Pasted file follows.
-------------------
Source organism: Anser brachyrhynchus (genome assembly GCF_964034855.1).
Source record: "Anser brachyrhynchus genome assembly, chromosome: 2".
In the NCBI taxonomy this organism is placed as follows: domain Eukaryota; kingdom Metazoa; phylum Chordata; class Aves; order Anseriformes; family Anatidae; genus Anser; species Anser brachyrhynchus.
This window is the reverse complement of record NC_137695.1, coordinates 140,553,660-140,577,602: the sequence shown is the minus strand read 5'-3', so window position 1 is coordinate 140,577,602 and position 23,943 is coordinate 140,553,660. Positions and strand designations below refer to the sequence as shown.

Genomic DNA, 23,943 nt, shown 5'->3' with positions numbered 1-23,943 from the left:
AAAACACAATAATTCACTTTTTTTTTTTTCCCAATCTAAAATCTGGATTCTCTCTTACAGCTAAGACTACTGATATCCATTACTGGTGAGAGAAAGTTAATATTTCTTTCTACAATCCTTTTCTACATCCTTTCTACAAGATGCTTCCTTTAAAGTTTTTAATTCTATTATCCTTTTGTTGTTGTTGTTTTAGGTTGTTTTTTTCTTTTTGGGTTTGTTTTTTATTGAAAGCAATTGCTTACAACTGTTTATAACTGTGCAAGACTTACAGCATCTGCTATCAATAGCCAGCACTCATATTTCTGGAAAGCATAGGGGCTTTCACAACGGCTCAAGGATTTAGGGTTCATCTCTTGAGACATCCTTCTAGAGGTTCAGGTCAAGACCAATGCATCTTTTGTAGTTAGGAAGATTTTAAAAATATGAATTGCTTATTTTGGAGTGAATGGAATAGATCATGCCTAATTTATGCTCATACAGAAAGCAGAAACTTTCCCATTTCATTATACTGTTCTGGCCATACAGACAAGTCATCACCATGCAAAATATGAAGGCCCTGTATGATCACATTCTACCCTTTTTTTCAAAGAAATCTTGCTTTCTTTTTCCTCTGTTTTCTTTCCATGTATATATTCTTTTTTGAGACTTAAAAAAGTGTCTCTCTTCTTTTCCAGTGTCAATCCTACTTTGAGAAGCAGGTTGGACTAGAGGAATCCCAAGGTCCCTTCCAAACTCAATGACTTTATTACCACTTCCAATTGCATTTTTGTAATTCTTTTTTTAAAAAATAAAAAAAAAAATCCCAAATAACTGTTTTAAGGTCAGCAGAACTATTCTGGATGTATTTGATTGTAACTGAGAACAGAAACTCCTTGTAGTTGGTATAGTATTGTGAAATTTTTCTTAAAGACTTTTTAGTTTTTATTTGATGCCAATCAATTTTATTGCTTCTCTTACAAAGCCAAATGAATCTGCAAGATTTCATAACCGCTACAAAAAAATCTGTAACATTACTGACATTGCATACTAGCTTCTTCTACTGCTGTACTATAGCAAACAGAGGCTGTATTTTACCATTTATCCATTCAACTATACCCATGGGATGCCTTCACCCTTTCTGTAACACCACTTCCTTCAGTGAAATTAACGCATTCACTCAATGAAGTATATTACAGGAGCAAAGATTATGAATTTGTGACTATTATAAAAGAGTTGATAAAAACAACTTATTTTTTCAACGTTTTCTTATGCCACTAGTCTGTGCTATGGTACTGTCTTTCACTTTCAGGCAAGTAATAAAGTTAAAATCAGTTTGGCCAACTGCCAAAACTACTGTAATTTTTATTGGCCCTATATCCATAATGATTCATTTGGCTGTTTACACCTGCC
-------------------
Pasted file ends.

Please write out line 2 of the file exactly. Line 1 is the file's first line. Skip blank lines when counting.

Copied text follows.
Source record: "Anser brachyrhynchus genome assembly, chromosome: 2".